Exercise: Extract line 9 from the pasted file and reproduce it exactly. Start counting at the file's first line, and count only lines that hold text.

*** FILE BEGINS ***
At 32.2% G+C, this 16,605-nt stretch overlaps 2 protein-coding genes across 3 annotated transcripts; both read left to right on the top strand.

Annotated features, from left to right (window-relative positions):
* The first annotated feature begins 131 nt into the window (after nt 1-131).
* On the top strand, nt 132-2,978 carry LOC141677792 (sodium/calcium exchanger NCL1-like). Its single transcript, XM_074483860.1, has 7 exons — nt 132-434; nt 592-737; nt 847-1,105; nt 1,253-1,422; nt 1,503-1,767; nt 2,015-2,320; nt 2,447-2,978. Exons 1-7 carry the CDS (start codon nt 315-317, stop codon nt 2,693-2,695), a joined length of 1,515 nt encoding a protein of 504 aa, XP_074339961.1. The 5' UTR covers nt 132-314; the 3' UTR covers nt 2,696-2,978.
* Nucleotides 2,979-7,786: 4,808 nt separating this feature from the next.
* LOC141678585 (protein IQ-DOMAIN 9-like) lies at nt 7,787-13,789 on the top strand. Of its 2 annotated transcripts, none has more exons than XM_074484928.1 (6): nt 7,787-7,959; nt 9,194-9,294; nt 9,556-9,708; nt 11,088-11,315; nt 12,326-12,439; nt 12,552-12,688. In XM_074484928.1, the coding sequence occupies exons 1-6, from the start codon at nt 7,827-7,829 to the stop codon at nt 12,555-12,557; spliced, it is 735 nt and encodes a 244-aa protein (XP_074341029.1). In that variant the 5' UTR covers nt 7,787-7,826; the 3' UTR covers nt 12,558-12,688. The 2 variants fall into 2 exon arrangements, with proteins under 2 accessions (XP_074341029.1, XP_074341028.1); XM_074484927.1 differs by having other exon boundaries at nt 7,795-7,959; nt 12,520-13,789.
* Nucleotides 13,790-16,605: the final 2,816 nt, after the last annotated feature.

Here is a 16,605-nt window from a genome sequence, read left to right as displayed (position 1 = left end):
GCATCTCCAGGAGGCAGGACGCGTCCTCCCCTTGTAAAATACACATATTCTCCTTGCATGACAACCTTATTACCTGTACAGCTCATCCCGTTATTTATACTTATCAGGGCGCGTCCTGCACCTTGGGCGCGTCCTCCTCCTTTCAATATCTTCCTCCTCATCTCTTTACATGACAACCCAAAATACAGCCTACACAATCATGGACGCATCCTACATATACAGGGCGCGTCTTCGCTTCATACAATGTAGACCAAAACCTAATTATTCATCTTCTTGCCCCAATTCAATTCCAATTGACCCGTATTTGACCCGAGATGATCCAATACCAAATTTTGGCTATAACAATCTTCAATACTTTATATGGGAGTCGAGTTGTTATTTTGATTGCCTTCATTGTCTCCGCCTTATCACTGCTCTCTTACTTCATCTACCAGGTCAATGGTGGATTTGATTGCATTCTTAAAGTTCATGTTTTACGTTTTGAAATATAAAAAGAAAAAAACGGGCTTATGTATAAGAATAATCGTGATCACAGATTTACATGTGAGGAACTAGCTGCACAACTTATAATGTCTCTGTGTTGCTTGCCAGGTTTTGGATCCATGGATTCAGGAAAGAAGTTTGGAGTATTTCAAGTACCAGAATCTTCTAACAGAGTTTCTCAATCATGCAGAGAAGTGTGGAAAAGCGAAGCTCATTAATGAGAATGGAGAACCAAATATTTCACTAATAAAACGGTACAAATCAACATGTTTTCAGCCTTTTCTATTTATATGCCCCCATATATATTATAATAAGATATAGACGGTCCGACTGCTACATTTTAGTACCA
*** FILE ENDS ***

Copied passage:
GCATCTCCAGGAGGCAGGACGCGTCCTCCCCTTGTAAAATACACATATTCTCCTTGCATGACAACCTTATTACCTGTACAGCTCATCCCGTTATTTATACTTATCAGGGCGCGTCCTGCACCTTGGGCGCGTCCTCCTCCTTTCAATATCTTCCTCCTCATCTCTTTACATGACAACCCAAAATACAGCCTACACAATCATGGACGCATCCTACATATACAGGGCGCGTCTTCGCTTCATACAATGTAGACCAAAACCTAATTATTCATCTTCTTGCCCCAATTCAATTCCAATTGACCCGTATTTGACCCGAGATGATCCAATACCAAATTTTGGCTATAACAATCTTCAATACTTTATATGGGAGTCGAGTTGTTATTTTGATTGCCTTCATTGTCTCCGCCTTATCACTGCTCTCTTACTTCATCTACCAGGTCAATGGTGGATTTGATTGCATTCTTAAAGTTCATGTTTTACGTTTTGAAATATAAAAAGAAAAAAACGGGCTTATGTATAAGAATAATCGTGATCACAGATTTACATGTGAGGAACTAGCTGCACAACTTATAATGTCTCTGTGTTGCTTGCCAGGTTTTGGATCCATGGATTCAGGAAAGAAGTTTGGAGTATTTCAAGTACCAGAATCTTCTAACAGAGTTTCTCAATCATGCAGAGAAGTGTGGAAAAGCGAAGCTCATTAATGAGAATGGAGAACCAAATATTTCACTAATAAAACGGTACAAATCAACATGTTTTCAGCCTTTTCTATTTATATGCCCCCATATATATTATAATAAGATATAGACGGTCCGACTGCTACATTTTAGTACCA